Government says it's just an ordinary litigant. Think again
Administration must defend legal system and uphold rule of law, not just try to win its case
The American constitutional scholar Alexander Bickel noted that government actions and judicial decisions have two effects: an immediate, intended, practical effect and a perhaps unintended bearing on values of a more general and permanent interest.
In the right-of-abode saga, the government has argued that as a litigant it can make use of all available legal tactics - just like a private party in court.
But unlike a private litigant, the government has the added burden of defending our legal system and upholding the rule of law. Arguments pursued in sensitive areas under the Basic Law will almost always have a strong bearing on the wider values cited by Bickel, which in Hong Kong include the rule of law and the city's autonomy.
In the domestic helpers' right of abode case, argued before the Court of Final Appeal last week, the government wants the court to seek clarification from Beijing. But what does this mean for the greater principles at stake?
The government wants the National People's Congress Standing Committee to clarify the binding effect of its interpretation of the Basic Law under Article 158. The Court of Final Appeal gave an opinion in 2001 that the NPC Standing Committee can interpret all provisions of the Basic Law, and that such rulings are binding. The Hong Kong government now wants to make binding even non-interpretative Standing Committee statements.
These include the Standing Committee's 1999 endorsement of an opinion by the Preparatory Committee in 1996, spelling out the categories of permanent residence in Hong Kong.
The Preparatory Committee's opinion would deny residence to Chinese citizens born in Hong Kong of non-resident parents, contrary to the clear language of the Basic Law.
Yet in 2001, the Court of Final Appeal decided the committee's opinion - as opposed to its ruling - was not binding. The Preparatory Committee's opinion, if applicable, would deny permanent residence to domestic helpers - achieving the government's immediate goal in the current case.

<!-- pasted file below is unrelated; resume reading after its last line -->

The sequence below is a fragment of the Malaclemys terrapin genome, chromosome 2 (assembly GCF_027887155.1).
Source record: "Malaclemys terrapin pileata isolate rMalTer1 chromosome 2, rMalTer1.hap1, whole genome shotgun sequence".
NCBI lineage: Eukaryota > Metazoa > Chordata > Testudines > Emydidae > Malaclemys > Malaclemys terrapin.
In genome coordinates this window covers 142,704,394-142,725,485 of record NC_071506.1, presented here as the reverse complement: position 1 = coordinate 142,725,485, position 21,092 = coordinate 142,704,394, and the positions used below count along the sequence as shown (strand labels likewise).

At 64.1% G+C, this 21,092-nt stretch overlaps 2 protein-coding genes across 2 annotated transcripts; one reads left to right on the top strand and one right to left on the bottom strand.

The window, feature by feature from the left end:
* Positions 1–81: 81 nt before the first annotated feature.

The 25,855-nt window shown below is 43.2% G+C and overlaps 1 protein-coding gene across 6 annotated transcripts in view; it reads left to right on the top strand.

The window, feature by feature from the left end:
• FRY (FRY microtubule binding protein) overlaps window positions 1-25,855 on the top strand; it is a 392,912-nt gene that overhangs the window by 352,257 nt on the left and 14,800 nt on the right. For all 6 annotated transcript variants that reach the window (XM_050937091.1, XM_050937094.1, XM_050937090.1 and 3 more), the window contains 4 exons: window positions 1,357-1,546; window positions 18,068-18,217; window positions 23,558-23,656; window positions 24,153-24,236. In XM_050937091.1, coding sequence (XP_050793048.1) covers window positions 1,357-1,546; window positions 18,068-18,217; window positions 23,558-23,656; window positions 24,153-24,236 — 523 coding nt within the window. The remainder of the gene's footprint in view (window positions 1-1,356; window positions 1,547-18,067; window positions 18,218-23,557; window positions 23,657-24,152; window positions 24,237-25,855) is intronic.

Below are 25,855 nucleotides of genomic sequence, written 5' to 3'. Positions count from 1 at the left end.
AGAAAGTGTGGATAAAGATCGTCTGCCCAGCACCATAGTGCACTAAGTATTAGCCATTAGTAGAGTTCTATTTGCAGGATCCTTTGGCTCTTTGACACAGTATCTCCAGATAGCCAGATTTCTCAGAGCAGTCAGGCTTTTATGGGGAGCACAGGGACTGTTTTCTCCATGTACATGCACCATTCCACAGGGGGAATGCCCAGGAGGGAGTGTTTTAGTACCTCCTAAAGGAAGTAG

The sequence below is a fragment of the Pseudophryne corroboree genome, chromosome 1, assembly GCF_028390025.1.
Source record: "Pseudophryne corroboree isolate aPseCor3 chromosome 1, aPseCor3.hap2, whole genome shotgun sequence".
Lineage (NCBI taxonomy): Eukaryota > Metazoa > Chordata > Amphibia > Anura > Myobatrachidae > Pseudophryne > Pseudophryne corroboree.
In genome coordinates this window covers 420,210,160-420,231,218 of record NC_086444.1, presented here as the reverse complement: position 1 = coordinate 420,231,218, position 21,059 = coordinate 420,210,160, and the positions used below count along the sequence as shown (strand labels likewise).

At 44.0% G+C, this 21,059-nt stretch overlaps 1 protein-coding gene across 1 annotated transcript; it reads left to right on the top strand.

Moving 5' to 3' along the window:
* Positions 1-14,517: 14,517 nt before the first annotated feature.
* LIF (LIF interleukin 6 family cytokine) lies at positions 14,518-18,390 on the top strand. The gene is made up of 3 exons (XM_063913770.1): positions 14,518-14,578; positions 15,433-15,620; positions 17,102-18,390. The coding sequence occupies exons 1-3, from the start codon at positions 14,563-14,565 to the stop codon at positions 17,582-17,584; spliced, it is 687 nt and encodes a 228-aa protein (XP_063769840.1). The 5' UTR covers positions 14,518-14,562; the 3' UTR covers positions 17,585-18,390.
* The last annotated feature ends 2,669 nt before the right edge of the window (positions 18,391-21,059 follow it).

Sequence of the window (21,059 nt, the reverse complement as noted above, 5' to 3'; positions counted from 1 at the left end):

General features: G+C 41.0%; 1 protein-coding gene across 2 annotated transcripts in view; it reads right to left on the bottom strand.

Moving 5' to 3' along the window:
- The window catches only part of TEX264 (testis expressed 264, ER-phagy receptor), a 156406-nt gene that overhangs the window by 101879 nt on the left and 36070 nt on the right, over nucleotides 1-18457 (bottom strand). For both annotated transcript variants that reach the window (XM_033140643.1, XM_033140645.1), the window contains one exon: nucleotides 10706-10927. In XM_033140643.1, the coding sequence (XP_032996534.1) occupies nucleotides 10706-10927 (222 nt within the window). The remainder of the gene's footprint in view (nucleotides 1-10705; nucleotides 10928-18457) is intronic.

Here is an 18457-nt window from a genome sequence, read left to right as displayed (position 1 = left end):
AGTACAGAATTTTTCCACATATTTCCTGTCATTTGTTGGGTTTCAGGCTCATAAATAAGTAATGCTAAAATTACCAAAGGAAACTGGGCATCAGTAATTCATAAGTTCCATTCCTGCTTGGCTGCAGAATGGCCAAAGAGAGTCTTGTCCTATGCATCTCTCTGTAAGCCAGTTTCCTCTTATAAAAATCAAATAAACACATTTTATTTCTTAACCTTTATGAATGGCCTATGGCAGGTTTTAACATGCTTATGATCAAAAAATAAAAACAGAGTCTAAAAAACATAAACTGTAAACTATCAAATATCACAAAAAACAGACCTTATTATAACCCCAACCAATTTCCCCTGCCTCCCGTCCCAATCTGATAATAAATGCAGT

The government accepts that such a ruling would have "wider consequences" for Hong Kong. Would such a robust approach encourage greater NPC Standing Committee intrusion into Basic Law interpretation? Would this open a back door to Basic Law amendments? Does it trim back the Court of Final Appeal's independence in interpreting the Basic Law? And how will Hong Kong's autonomy be affected?
The government claims such wider concerns are "irrelevant". That will be for the Court of Final Appeal to decide. But the administration's choice - to risk incurring this wider impact - is relevant to the government's duty to uphold the rule of law.
Furthermore, if the court refuses to make the referral, will the government sidestep it and make a request directly to the Standing Committee, as it did in 1999?
The risk of this seemed heightened at the weekend when veteran Basic Law Committee member Maria Tam Wai-chu praised the referral, arguing that "reinterpreting the Basic Law would be the only way to solve the problem".
Normally, a government faced with a Court of Final Appeal decision would simply comply, and explore other, regulatory, means to contain problems it foresees.
Professor Michael Davis, of the University of Hong Kong law faculty, is a constitutional law specialist.